April 2000 Bulletin

Meaningful dialogue is good medicine

A meaningful dialogue between physicians and patients is often a missing component in helping patients make clinical decisions.

So says Clarence H. Braddock III, MD, MPH, co-author of a study, "Informed Decision Making in Outpatient Practice, Time to Get Back to Basics," published in JAMA, December 22, 1999. The study concluded that informed decision-making among primary care physicians and surgeons "was often incomplete," and there was a "need for efforts to encourage informed decision making in the clinical practice."

"What’s needed is a dialogue, instead of an unidirectional, dutiful disclosure of alternatives, risks and benefits by the physician," says Dr. Braddock. "One reason has to do with just the ethical principle or virtue of being a good physician and showing respect for the patient. The patient also has a legal right to have a say-so in what happens to their body. And, at the same time, the physician’s role is not to usurp that right, but to act in a way to support that right by giving the patient your medical opinion and other information that helps the patient be an informed participant in the decision-making process.

"The other reason has to do with potential good consequences that flow with having patients involved in health care decisions. There is growing data that shows that when patients are allowed to participate in health care decisions, they are more likely to follow-through with medical recommendations such as compliance with medications or some other regiments. This can lead to better outcomes, as growing data shows these examples in diabetes care and treatment of high blood pressure."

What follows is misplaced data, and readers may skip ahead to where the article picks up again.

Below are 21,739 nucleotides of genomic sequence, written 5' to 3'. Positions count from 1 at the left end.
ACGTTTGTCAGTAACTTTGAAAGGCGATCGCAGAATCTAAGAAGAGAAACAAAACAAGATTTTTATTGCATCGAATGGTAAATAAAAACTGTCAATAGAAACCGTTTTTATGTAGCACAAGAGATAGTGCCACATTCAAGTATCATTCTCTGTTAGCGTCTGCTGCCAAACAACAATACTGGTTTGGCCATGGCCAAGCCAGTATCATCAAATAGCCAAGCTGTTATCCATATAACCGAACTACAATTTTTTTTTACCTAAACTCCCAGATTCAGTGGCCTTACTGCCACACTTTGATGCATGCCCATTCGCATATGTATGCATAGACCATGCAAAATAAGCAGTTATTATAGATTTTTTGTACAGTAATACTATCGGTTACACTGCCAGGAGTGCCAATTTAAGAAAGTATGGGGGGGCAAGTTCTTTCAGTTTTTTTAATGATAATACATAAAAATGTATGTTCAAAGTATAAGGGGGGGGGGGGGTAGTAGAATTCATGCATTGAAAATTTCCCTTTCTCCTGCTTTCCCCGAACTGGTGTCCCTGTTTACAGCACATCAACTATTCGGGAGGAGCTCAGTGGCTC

The study analyzed 1,057 audiotaped encounters containing 3,552 clinical decisions among 59 primary care physicians (general internists and family practitioners) and 65 general and orthopaedic surgeons; two to 12 patients were recruited from each physician’s community-based private office.

"In general, the study found that surgeons may do a slightly better job at this [informed decision-making] because they’re most accustomed to having discussions about decision-making," says Dr. Braddock.

So how can physicians involve patients in the decision-making role?

"On the information side, physicians should think of ways to provide patients with written materials about their medical problem, including videos, web sites or the use of other health care professionals such as nurses or others," says Dr. Braddock.

On the decision-making side, Dr. Braddock says physicians "need to have a useable framework and perhaps some training in how to go about this more effectively" such as booklets or attending workshops where they can learn skills in more effective decision-making. "Then, the physician can spend the time in making sure patients understand the essence of decisions, walking through their own thinking about their recommendations and responding to questions and or other things," he says.

After going through this process, with both the patient and physician reaching a joint decision, Dr. Braddock says, "both the physician and patient will feel a sense of collaboration and ownership" of this decision.

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